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Another key factor in the marketing mix relates to the price of your products or services. This isn’t a simple case of performing market research to figure out the top price that your customers would pay (although that can be a handy tool to use), but rather making use of the price of your products as a strategic weapon designed to achieve any specific targets your business has.
Although it may seem obvious, it’s still worth pointing out that price has always been, and probably always will be, one of the crucial factors that shoppers take into account when they are making a purchase. It is also worth noting that customers do not constantly consider the lowest price to be the best value.
There are many questions that you need to ask yourself while devising a good pricing strategy, key amongst which are the price sensitivity of your customers, what your rivals are doing and how can pricing boost your own profits. From a strategy point of view though, pricing can be covered by two primary principals; price skimming and penetration pricing.
The main idea driving price skimming is to make as much cash as possible from the segment of the market which is price-insensitive and are going to be willing to spend a large amount of money to receive a product or service early on.
This pricing strategy is very often used in the consumer electronics industry where customers will often eagerly await the release of a new mobile phone or computer games console. Makers could set almost any price they wanted to and there would still be a loyal base of customers that would pay it.
Penetration pricing is at the opposite end of the pricing spectrum, and is geared towards gaining a large market share at a short-term cost so that financial rewards can be earned long into the future. It can be a risky strategy, but when used correctly it can setup revenue streams for many years to come.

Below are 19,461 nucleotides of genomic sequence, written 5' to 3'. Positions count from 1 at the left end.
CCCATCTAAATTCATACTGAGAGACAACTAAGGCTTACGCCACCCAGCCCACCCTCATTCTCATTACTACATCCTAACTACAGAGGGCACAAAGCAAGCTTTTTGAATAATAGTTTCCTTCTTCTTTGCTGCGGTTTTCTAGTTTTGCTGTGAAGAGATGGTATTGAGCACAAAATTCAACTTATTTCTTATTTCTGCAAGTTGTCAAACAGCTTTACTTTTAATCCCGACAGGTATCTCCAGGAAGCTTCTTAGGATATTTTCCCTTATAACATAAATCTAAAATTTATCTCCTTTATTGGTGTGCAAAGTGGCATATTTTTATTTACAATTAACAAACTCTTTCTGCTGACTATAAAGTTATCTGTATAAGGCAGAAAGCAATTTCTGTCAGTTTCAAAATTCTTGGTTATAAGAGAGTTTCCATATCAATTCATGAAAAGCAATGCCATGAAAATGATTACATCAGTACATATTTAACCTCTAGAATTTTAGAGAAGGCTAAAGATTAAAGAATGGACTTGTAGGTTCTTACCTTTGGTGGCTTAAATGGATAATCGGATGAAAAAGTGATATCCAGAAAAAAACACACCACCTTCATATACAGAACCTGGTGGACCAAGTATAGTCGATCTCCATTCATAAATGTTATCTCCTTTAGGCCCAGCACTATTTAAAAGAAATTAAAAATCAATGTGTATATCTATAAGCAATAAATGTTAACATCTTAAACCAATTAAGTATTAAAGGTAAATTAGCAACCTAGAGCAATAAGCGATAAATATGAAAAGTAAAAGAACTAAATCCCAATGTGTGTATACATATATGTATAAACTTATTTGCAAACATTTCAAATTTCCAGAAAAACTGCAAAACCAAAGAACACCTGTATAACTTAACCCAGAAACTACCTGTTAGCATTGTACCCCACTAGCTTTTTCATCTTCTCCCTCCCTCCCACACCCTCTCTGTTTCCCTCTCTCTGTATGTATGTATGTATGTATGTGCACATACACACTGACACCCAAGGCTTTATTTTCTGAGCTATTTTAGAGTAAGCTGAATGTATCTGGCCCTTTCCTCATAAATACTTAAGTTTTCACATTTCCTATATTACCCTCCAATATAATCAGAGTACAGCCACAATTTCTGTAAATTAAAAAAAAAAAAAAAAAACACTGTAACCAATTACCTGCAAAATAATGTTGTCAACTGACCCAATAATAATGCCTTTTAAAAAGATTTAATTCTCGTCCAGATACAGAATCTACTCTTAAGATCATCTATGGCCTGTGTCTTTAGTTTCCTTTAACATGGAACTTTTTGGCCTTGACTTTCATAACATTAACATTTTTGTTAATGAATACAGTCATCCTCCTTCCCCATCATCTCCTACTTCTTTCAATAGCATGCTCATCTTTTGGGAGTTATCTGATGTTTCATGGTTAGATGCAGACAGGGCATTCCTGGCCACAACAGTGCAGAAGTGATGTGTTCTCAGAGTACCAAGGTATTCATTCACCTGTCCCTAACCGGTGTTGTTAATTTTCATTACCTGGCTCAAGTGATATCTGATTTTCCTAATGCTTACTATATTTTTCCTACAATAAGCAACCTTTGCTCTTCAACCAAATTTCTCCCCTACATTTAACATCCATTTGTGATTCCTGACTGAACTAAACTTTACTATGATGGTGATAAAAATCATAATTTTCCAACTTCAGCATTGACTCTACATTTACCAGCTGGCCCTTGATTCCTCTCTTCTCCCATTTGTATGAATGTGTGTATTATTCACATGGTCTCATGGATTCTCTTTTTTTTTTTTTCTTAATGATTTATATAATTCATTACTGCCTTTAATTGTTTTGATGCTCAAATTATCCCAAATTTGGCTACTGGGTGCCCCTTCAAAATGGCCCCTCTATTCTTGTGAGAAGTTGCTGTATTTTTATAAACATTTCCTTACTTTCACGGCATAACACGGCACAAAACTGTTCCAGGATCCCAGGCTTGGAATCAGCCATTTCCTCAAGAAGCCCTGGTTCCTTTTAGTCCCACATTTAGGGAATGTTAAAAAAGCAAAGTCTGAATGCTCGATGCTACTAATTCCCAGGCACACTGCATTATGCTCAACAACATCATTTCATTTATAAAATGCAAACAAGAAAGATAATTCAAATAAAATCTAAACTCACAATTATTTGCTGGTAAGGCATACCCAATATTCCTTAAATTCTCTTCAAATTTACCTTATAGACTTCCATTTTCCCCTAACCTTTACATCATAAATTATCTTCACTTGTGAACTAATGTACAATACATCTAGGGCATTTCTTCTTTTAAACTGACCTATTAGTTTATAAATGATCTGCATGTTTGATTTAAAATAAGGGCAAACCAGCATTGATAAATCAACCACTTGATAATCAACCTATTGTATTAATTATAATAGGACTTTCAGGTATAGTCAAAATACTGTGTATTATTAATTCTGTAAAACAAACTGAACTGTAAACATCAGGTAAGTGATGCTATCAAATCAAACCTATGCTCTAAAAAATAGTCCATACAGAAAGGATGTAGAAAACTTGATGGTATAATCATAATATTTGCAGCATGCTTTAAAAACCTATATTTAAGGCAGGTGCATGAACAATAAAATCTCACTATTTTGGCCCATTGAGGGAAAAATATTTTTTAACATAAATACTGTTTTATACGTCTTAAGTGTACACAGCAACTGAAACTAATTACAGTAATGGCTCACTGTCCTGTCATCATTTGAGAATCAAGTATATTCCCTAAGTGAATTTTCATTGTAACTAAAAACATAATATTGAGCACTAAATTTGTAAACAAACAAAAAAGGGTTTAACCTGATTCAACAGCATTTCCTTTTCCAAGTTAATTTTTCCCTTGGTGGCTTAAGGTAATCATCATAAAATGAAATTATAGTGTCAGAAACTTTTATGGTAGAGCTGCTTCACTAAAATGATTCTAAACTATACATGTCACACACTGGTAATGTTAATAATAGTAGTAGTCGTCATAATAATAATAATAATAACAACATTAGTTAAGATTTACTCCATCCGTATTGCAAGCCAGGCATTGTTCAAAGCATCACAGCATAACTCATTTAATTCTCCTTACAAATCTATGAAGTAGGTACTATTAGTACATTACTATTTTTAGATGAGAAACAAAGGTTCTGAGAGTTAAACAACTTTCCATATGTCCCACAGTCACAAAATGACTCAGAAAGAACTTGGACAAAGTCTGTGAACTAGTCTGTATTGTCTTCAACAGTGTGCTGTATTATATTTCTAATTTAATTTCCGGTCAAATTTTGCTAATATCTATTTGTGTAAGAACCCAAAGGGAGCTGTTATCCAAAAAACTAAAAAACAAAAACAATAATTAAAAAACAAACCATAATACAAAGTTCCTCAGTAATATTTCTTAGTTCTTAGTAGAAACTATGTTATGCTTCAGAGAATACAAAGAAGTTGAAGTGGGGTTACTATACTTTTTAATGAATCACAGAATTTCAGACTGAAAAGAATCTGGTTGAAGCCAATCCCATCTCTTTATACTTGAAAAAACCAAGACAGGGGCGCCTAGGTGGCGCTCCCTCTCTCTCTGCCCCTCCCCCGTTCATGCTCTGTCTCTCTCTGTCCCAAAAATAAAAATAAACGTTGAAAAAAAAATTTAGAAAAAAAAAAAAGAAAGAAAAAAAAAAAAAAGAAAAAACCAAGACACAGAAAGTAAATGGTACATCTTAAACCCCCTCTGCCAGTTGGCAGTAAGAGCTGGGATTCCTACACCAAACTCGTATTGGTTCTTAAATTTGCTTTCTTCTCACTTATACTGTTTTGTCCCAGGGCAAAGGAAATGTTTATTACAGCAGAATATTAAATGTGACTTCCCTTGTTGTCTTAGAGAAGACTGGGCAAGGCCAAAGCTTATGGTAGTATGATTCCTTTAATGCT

Another thing to keep in mind is that “price” is the one part of the marketing mix that will generate earnings for a business. The other members of the four P’s will all cost money to create or undertake.
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Place is the portion of the marketing mix that is often disregarded by companies, but it is still a significant part of selling your product successfully. In a nutshell, it describes the way in which you deliver your product to your customer, and consequently how you receive money from them. It can be a fantastic marketing approach when used appropriately.
The most typical ramifications of place-based marketing are the physical venues in which your products are sold. For the vast majority of consumer products, this includes the distribution network between your manufacturing centres and shops or other outlets around the world. Since distribution of a physical product costs money it is crucial to identify your own priorities and adjust your distribution network appropriately.
With the growing use of the Internet by your potential customers, marketing methods have had to take into account how they use the Internet to help deliver their products. By using the Internet as a point of contact (or even as a complete distribution channel in download-based markets such as MP3s) firms are now able to reach out to a huge pool of potential customers.
When you say the word “marketing”, most people instantly think of the promotional aspect of the marketing mix, although as we have seen, this is only one branch of a more complete system. Promotion can be employed on a very individual basis or as a mass communication instrument, and whilst it can be an expensive undertaking it is often an essential one.
Advertising is one of the most typical forms of promotion. Typically it would be done by posting on billboards, creating short clips for TV and radio or by physically distributing flyers or leaflets to potential buyers. With the coming of the information age we have seen a great increase in promotion via e-mail and the Internet, or simply as targeted advertising materials posted through your door. The potential for individualised advertising has never been so good.
Another significant part of promotion involves branding, which may not necessarily yield more product sales directly, but relates back to one of the preliminary purposes of marketing; getting customers to choose your product over those of your rivals.
Putting it into Practice
As previously mentioned every company is different and will have different marketing needs. By using a mixture of the four P’s reviewed above you can take a good view of your own marketing strategy.